Morphology
Scanning Electron Microscopy

The phylum Haplosporidia is described as being a group of parasitic protists that form uni-nucleated spores without polar capsules or polar filaments; the sporoplasm is contained by a spore wall that has an orifice at one pole (Perkins, 1990, 1996). There are three genera-
Minchinia Labbé 1896,
Haplosporidium Caullery and Mesnil 1899, and
Urosporidium Caullery and Mesnil 1905.

Presently, only three genera- Haplosporidium, Minchinia and Urosporidium -are recognized with certainty in the phylum Haplosporidia. Urosporidium is distinguished by an internal diaphragm covering the spore orifice rather than an external hinged operculum as in both Minchinia and Haplosporidium. The distinction between Haplosporidium and Minchinia has been the subject of much debate and definitions of the two genera are still unsettled.

Within the last two decades, electron microscopy has increased our understanding of spore morphology, but has not reduced the classification confusion. With electron microscopy, a variety of tubular, filamentous or ribbon-like strands of material can be observed on the external spore surface and are referred to throughout the literature as ornamentation (Perkins, 1996). This ornamentation is structurally diverse within the phylum. Differentiation between Minchinia and Haplosporidium has been based on the presence and type of spore projections. Unfortunately descriptions and terminology throughout the literature have been vague (McGovern and Burreson, 1990). In the past, authors have used a variety of terms in the description of ornamentation or in some cases have not included descriptions at all. This inconsistency has led both to misinterpretation and to problematic placement of species. The problem is exacerbated because the ornamentation of H. scolopli, the type species of Haplosporidium, is unknown. Caullery and Mesnil (1905) illustrate H. scolopli spores that appear to have extensions in some drawings, but not in others. Both Sprague (1963) and Perkins (1996) argue that H. scolopli spores do not have extensions, but Ormières (1980) argues that they do have extensions. It is difficult to establish a definition for the genus Haplosporidium when the status of spore ornamentation of the type species is unknown.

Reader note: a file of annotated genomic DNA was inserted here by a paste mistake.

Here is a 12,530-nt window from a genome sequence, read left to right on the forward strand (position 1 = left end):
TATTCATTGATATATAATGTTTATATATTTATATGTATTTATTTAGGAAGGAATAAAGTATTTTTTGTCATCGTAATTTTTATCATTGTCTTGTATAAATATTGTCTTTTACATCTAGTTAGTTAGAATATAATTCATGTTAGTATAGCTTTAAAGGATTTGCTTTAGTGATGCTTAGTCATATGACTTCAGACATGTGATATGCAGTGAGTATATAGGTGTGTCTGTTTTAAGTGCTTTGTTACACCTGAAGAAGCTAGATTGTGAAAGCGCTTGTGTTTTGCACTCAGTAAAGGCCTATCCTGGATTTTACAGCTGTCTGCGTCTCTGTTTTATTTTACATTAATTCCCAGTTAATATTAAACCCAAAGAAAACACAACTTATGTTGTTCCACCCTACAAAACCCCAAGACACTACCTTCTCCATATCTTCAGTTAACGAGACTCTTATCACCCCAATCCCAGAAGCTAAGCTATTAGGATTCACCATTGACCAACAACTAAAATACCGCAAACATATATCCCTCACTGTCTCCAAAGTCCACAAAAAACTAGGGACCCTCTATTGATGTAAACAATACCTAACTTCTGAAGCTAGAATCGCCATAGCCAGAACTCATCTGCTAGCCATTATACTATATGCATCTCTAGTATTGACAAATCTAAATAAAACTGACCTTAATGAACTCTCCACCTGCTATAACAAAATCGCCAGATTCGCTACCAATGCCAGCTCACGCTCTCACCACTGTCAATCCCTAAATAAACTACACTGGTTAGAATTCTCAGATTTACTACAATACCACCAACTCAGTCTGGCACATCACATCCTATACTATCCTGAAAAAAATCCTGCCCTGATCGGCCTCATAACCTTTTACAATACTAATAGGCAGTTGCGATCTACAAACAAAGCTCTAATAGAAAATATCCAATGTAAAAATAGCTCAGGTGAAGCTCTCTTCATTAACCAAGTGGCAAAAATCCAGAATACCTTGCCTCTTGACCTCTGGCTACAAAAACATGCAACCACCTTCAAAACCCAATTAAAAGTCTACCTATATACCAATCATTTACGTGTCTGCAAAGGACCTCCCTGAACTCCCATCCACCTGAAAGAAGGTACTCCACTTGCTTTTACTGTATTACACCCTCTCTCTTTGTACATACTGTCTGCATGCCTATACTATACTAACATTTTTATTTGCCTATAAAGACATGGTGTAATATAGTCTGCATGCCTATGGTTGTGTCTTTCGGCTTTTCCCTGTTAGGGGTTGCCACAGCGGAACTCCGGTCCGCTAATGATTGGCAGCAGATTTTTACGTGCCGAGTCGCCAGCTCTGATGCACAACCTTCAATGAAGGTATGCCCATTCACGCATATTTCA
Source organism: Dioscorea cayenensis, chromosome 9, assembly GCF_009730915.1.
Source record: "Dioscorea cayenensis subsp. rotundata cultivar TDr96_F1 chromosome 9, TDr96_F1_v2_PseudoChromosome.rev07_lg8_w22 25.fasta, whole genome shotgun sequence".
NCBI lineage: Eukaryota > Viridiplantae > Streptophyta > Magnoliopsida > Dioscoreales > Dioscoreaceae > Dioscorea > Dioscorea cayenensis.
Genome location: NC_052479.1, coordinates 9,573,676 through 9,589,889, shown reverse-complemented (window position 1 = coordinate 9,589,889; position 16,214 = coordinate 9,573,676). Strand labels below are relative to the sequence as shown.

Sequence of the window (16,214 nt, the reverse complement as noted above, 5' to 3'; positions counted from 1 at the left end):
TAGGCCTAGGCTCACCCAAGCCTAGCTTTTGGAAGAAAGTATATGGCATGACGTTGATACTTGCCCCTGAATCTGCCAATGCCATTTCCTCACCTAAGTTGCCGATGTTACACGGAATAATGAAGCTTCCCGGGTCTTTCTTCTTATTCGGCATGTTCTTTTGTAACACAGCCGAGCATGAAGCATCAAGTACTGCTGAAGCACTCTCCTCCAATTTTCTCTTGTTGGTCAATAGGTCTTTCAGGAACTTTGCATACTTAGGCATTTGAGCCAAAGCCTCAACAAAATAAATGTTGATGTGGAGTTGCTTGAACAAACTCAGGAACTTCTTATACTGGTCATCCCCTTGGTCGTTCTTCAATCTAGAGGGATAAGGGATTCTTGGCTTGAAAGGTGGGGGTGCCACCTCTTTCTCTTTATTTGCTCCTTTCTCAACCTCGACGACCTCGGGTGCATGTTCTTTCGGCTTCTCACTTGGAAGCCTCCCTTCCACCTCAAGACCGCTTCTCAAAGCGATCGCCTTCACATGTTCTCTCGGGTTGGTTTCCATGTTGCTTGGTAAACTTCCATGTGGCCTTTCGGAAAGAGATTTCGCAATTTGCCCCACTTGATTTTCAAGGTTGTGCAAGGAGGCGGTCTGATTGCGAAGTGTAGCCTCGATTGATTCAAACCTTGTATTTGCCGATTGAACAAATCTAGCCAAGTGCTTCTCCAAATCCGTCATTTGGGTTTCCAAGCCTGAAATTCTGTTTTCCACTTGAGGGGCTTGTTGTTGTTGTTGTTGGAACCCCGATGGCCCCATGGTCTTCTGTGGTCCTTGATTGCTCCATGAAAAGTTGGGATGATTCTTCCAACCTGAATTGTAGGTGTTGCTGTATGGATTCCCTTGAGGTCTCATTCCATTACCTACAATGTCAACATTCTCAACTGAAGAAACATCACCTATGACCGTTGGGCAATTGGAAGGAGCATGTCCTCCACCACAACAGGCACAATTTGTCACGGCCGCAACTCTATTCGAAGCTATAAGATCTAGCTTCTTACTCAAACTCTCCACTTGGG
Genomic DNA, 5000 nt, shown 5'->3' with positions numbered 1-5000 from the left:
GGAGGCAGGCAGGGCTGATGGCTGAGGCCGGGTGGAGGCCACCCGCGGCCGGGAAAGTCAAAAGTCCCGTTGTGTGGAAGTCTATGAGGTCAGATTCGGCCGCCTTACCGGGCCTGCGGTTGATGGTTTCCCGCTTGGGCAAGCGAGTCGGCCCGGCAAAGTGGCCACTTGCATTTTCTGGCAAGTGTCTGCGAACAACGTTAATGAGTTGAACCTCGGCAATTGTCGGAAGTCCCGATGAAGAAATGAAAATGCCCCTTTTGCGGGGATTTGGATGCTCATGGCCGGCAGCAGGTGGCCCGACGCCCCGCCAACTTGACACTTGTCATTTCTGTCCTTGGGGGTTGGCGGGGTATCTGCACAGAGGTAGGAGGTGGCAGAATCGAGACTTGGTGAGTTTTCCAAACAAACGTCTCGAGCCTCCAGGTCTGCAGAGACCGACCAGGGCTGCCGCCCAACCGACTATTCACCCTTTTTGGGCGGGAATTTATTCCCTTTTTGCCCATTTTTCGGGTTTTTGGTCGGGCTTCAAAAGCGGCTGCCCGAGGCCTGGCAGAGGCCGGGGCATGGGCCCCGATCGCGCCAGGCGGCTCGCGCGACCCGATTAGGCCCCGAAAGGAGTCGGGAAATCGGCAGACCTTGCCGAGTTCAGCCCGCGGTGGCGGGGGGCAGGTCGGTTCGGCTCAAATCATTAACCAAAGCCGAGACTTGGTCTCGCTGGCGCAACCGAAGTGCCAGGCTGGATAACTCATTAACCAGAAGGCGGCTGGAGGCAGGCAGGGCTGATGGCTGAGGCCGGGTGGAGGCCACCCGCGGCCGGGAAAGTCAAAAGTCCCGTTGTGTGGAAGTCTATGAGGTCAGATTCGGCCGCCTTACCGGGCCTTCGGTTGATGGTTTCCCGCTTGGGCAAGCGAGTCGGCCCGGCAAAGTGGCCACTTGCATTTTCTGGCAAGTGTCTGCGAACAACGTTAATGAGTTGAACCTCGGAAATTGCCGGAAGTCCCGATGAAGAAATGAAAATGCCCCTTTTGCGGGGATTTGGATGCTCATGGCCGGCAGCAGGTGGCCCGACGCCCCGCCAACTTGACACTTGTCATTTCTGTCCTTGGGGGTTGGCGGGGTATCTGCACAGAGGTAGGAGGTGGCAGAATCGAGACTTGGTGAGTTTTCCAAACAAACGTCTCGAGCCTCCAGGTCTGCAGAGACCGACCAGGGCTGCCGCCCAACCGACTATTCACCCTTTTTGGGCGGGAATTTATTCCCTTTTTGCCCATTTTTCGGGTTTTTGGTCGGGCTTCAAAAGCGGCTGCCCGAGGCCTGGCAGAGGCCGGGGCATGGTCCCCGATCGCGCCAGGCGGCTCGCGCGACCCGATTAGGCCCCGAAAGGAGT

Sprague (1970) suggested that presence or absence of tails or filaments be used as the basis for distinguishing between Minchinia and Haplosporidium species. Ormières (1980) was the first to consider the structural origin of the ornamentation and distinguished between extensions of the spore wall and extensions of epispore cytoplasm. Ormières (1980) defined Minchinia spores as possessing tails (extensions of epispore cytoplasm) and Haplosporidium spores as possessing filaments (extensions of the spore wall that persist after degradation of epispore cytoplasm). Perkins (1990, 1991), however, grouped species with spores with extensions visible with a light microscope, irrespective of whether they originate from the spore wall or in epispore cytoplasm, in the genus Minchinia, and species with spores lacking such extensions in the genus Haplosporidium.


In the most recent review of the phylum Haplosporidia (Perkins, 1996), the three genera have been defined as follows:

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